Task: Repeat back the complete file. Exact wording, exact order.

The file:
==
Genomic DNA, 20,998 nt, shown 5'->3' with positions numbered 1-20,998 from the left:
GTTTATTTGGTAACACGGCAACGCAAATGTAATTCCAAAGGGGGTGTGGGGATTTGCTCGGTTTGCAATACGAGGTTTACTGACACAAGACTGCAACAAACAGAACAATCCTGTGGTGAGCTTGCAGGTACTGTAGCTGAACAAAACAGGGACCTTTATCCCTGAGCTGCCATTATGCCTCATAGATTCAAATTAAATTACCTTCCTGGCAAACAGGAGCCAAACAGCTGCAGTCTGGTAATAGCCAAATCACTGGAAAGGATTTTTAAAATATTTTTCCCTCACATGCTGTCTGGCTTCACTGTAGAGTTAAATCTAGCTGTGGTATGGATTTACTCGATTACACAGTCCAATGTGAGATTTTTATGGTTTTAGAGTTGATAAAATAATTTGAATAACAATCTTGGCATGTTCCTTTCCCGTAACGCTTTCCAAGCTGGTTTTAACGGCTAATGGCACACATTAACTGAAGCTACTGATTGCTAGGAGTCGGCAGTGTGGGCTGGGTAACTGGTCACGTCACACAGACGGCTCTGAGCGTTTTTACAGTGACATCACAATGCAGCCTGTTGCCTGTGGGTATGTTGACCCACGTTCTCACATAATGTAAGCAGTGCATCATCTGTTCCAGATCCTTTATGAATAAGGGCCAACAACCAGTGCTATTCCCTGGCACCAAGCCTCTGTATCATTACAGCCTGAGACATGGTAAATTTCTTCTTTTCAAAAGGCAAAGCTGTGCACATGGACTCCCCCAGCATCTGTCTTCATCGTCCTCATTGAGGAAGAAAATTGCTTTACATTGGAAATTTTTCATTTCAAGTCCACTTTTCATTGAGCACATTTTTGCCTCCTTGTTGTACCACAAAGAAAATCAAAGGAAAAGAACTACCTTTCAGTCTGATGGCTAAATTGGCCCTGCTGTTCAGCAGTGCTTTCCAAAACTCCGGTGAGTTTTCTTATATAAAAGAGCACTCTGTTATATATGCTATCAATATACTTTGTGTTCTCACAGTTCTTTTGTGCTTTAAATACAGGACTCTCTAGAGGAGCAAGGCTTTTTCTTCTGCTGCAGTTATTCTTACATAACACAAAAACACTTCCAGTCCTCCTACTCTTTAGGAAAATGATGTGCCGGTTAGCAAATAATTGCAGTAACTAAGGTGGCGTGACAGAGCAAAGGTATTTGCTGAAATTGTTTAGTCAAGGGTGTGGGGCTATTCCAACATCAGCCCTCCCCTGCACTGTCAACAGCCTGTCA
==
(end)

Genomic DNA, 20,998 nt, shown 5'->3' with positions numbered 1-20,998 from the left:
GTTTATTTGGTAACACGGCAACGCAAATGTAATTCCAAAGGGGGTGTGGGGATTTGCTCGGTTTGCAATACGAGGTTTACTGACACAAGACTGCAACAAACAGAACAATCCTGTGGTGAGCTTGCAGGTACTGTAGCTGAACAAAACAGGGACCTTTATCCCTGAGCTGCCATTATGCCTCATAGATTCAAATTAAATTACCTTCCTGGCAAACAGGAGCCAAACAGCTGCAGTCTGGTAATAGCCAAATCACTGGAAAGGATTTTTAAAATATTTTTCCCTCACATGCTGTCTGGCTTCACTGTAGAGTTAAATCTAGCTGTGGTATGGATTTACTCGATTACACAGTCCAATGTGAGATTTTTATGGTTTTAGAGTTGATAAAATAATTTGAATAACAATCTTGGCATGTTCCTTTCCCGTAACGCTTTCCAAGCTGGTTTTAACGGCTAATGGCACACATTAACTGAAGCTACTGATTGCTAGGAGTCGGCAGTGTGGGCTGGGTAACTGGTCACGTCACACAGACGGCTCTGAGCGTTTTTACAGTGACATCACAATGCAGCCTGTTGCCTGTGGGTATGTTGACCCACGTTCTCACATAATGTAAGCAGTGCATCATCTGTTCCAGATCCTTTATGAATAAGGGCCAACAACCAGTGCTATTCCCTGGCACCAAGCCTCTGTATCATTACAGCCTGAGACATGGTAAATTTCTTCTTTTCAAAAGGCAAAGCTGTGCACATGGACTCCCCCAGCATCTGTCTTCATCGTCCTCATTGAGGAAGAAAATTGCTTTACATTGGAAATTTTTCATTTCAAGTCCACTTTTCATTGAGCACATTTTTGCCTCCTTGTTGTACCACAAAGAAAATCAAAGGAAAAGAACTACCTTTCAGTCTGATGGCTAAATTGGCCCTGCTGTTCAGCAGTGCTTTCCAAAACTCCGGTGAGTTTTCTTATATAAAAGAGCACTCTGTTATATATGCTATCAATATACTTTGTGTTCTCACAGTTCTTTTGTGCTTTAAATACAGGACTCTCTAGAGGAGCAAGGCTTTTTCTTCTGCTGCAGTTATTCTTACATAACACAAAAACACTTCCAGTCCTCCTACTCTTTAGGAAAATGATGTGCCGGTTAGCAAATAATTGCAGTAACTAAGGTGGCGTGACAGAGCAAAGGTATTTGCTGAAATTGTTTAGTCAAGGGTGTGGGGCTATTCCAACATCAGCCCTCCCCTGCACTGTCAACAGCCTGTCA